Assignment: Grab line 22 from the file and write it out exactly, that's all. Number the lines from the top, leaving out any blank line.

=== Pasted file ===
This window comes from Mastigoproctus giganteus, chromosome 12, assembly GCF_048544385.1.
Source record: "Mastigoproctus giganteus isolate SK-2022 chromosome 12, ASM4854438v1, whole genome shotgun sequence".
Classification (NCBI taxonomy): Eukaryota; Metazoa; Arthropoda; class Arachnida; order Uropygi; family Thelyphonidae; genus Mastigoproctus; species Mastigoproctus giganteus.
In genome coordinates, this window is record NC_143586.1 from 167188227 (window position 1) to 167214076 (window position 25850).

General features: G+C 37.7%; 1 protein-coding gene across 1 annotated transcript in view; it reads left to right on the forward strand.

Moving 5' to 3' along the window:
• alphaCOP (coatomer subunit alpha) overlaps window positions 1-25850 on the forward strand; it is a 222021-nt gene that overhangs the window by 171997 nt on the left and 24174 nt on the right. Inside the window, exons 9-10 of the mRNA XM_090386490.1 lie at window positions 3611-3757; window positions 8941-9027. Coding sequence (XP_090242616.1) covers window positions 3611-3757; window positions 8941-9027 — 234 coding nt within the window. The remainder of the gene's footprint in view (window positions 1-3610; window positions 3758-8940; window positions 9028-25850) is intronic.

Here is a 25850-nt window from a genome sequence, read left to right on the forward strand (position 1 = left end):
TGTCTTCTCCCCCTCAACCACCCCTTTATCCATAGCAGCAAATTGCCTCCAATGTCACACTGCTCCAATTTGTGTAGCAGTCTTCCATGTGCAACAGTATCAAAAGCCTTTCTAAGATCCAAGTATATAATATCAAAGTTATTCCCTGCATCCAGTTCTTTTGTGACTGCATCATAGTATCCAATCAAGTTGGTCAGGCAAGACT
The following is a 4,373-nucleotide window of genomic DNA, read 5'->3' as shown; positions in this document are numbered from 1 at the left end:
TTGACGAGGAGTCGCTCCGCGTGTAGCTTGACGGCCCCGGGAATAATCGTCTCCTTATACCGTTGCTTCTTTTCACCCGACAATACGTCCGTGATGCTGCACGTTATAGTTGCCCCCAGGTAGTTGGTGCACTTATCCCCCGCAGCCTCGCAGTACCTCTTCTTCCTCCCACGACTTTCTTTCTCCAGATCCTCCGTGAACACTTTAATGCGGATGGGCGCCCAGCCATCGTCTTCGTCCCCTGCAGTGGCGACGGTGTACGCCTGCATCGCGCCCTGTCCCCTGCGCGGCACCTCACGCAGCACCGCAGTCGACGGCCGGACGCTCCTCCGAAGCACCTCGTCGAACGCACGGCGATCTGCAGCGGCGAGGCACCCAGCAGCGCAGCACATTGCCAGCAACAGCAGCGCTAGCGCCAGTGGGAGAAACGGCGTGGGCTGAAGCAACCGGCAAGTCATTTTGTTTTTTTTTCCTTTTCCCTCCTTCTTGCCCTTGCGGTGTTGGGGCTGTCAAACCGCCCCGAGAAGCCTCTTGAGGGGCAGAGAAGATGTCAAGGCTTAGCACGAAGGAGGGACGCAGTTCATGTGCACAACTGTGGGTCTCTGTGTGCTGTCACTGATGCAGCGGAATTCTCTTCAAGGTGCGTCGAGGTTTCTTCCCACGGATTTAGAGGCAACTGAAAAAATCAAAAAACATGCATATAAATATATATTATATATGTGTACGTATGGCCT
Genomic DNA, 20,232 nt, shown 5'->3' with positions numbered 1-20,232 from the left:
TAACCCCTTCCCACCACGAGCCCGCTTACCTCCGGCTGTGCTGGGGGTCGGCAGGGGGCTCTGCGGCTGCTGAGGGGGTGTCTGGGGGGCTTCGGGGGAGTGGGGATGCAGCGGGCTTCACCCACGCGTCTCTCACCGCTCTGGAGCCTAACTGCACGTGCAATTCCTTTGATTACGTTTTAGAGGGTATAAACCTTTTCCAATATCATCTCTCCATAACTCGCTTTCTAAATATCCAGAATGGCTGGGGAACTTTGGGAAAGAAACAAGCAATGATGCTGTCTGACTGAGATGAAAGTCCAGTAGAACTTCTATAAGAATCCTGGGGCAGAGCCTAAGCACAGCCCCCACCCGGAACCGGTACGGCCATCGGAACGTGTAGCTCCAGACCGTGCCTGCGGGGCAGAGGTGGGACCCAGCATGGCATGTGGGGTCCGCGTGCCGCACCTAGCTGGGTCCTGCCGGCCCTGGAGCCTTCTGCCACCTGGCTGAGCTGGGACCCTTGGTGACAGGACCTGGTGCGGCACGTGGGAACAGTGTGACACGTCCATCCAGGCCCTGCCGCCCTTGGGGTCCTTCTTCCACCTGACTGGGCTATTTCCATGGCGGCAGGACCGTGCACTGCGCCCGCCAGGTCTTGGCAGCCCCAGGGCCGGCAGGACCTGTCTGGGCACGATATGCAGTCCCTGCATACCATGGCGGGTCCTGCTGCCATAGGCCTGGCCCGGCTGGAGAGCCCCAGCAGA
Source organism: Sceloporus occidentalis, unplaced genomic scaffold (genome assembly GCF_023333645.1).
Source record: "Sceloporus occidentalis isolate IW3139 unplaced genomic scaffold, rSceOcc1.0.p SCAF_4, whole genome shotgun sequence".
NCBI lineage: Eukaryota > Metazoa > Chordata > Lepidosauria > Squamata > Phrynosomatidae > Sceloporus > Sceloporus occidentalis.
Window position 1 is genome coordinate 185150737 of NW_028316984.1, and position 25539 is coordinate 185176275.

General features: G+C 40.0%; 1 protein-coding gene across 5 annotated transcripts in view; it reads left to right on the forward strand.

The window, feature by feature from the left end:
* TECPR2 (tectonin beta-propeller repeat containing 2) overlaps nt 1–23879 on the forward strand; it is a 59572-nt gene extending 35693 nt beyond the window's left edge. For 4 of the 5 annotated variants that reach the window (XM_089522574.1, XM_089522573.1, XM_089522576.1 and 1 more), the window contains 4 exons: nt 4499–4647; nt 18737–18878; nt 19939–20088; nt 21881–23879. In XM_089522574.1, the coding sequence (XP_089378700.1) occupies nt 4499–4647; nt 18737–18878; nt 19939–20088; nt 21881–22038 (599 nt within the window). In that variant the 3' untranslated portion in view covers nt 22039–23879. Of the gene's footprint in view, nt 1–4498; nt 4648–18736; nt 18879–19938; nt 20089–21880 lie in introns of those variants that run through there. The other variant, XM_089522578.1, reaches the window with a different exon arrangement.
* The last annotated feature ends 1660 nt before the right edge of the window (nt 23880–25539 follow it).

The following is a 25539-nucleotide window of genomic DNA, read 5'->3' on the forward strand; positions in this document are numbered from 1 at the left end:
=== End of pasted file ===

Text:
The following is a 25539-nucleotide window of genomic DNA, read 5'->3' on the forward strand; positions in this document are numbered from 1 at the left end: